Life After Law School: Finding a Job and Starting a Career

Sitting in Contracts or Business Associations, the end of law school seems farther away than the nearest building over five stories tall. However, within about three years, most law students exit through the doors of Wesemann Hall, walk across the stage at graduation, and go into the real world. And to some of us, deciding what we want to do once we leave here is harder than the actual experience of some of the hardest three years of our lives.

When I was in middle school I knew I wanted to go to law school. It was my goal and I worked non-stop to get here. But once I got here, I realized that I hadn’t really planned for what exactly I was going to do once these three years came to an end. What exactly was it that I really wanted to do once I left here? I remember having clear answers to these questions when I was younger and somehow all the potential options available upon graduation really put a deep haze upon my past plans.

With graduation just eight short months away, I remembered a green book I bought a couple of months before I came to law school. It was the Valparaiso University School of Law orientation on a really nice day in June and the career services staff, who we would get to know much better as our years here progressed, suggested that we read two books: “What Can You Do With A Law Degree?” and “Guerrilla Tactics For Getting The Legal Job Of Your Dreams âÂ?¦” The first book tells you alternatives to law firm jobs while the latter actually tells you how to land the job once you know what you really want.

So realizing I wasn’t completely lost, I dug out these books that I haven’t looked at since those couple of months before law school really started to take away every waking moment. After all, we’re not all cookie cutter law students and because of that and our varied interests, there are different types of jobs out there for all of us. Whether it is working in a completely different field than law like finance or management or going into politics, the opportunities are out there for us as graduates of the law to bring a whole new prospective and depth of knowledge to a job that may need innovation.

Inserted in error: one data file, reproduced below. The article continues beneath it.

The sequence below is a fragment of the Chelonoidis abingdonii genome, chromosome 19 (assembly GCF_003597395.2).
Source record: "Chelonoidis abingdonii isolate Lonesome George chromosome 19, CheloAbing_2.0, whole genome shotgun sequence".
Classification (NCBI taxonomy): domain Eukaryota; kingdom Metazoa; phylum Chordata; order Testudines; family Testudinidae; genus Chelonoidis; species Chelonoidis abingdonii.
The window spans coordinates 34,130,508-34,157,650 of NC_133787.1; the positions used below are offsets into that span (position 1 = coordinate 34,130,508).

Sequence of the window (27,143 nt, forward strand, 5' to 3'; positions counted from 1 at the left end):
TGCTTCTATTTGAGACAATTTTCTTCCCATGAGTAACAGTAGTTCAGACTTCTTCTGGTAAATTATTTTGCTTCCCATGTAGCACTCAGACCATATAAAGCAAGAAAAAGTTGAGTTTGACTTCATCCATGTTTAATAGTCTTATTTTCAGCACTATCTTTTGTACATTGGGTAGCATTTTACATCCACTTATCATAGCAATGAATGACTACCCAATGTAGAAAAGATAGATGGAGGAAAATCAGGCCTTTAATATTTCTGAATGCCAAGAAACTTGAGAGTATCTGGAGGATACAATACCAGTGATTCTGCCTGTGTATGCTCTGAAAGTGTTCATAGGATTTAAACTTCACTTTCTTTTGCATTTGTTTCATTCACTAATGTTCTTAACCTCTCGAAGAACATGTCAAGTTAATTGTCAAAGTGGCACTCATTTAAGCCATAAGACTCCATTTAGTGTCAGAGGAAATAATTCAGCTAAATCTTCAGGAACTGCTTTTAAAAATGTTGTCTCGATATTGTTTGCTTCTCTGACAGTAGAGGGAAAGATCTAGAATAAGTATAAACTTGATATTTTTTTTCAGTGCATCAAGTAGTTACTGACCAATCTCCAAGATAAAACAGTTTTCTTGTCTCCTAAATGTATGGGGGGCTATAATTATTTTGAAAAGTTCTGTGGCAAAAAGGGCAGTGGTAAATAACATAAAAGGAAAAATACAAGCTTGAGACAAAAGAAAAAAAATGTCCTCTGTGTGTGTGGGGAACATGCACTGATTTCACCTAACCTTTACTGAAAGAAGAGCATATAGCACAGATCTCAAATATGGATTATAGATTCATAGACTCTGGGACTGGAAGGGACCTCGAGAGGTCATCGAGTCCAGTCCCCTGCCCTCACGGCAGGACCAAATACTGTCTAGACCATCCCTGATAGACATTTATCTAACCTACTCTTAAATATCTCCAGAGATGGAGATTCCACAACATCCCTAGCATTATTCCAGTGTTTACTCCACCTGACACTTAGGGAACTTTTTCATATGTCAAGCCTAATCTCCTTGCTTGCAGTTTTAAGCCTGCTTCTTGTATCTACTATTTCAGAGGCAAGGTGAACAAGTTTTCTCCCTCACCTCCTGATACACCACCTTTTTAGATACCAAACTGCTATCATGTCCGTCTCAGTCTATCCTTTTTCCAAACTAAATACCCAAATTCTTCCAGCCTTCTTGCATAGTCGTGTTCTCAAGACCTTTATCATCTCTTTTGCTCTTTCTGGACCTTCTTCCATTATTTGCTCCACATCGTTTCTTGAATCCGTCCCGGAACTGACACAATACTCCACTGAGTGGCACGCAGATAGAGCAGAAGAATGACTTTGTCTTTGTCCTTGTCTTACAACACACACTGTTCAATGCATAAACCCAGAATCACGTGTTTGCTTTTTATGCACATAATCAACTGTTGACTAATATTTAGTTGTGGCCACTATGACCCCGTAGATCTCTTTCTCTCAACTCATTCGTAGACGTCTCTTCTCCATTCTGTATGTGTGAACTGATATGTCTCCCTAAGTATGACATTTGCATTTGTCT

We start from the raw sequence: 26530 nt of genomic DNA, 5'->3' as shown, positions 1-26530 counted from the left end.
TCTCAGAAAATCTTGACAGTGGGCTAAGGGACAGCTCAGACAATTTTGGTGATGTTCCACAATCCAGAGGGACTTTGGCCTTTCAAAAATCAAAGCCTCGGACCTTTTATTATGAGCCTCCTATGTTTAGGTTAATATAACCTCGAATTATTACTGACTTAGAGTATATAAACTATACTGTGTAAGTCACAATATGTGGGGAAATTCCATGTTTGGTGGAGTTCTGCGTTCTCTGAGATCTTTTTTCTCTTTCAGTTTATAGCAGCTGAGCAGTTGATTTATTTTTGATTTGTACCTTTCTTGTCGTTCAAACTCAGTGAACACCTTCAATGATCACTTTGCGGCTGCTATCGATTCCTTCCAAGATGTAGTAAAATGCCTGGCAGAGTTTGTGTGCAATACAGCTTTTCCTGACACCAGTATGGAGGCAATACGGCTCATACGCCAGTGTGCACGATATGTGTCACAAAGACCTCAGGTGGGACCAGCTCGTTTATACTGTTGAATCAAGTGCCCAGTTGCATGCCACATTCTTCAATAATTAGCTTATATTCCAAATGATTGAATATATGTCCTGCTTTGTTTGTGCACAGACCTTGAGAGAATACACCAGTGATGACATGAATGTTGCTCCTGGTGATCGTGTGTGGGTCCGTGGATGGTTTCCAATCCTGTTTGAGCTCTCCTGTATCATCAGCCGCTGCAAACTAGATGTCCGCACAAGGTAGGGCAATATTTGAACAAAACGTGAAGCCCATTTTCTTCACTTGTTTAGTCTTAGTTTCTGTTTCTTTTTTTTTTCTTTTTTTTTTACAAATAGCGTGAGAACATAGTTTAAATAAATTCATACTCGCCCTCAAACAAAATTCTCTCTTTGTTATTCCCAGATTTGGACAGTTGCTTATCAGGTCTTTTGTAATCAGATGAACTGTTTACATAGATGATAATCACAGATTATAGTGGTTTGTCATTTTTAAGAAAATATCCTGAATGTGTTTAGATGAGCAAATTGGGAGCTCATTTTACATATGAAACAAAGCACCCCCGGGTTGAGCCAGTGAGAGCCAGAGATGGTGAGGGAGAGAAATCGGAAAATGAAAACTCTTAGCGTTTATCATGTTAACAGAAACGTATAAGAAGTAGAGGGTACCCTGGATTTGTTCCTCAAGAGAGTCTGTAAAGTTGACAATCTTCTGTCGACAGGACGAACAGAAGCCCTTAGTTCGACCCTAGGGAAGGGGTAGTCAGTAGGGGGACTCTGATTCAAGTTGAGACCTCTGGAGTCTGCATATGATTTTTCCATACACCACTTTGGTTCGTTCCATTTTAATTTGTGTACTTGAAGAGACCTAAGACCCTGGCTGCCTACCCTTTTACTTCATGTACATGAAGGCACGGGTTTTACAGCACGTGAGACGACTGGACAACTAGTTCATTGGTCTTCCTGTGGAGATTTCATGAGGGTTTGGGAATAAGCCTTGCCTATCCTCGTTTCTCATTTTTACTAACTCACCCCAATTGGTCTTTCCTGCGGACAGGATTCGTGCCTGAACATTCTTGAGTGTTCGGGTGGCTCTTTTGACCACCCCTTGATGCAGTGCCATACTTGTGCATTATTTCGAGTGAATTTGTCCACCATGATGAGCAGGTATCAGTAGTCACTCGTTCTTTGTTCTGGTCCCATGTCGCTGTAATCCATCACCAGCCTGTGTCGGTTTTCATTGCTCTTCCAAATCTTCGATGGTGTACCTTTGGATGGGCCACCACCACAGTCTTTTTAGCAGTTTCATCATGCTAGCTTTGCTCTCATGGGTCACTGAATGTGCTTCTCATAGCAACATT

Most of all, we have to be able to sell ourselves to what we really want. This is one of the most important steps of our lives, whether we use it as our first step to something much bigger or it is somewhere we want to be for a long time. These are very precious moments of our lives that we will not be able to get back so everyone needs to really look and decide how they want to spend that time. While there is nothing wrong with climbing up the ladder to your dream job, there is nothing honorable in doing something that you don’t believe in or that really says something opposite about you than you want to advertise to the world and most importantly to yourself.

As with traditional law careers as well as non-traditional ones, there are always choices. The type of law we practice and if we practice at all should reflect a little bit of a personal characteristic that is unique to each of us. It is much more than being able to face yourself in the mirror after a long day at work. Rather, it is to know that the time you’re spending at work produces something that, even though it may not be exactly what you’re going to do for the rest of your life, is nevertheless something that you wholeheartedly believe in and makes your life worthwhile.

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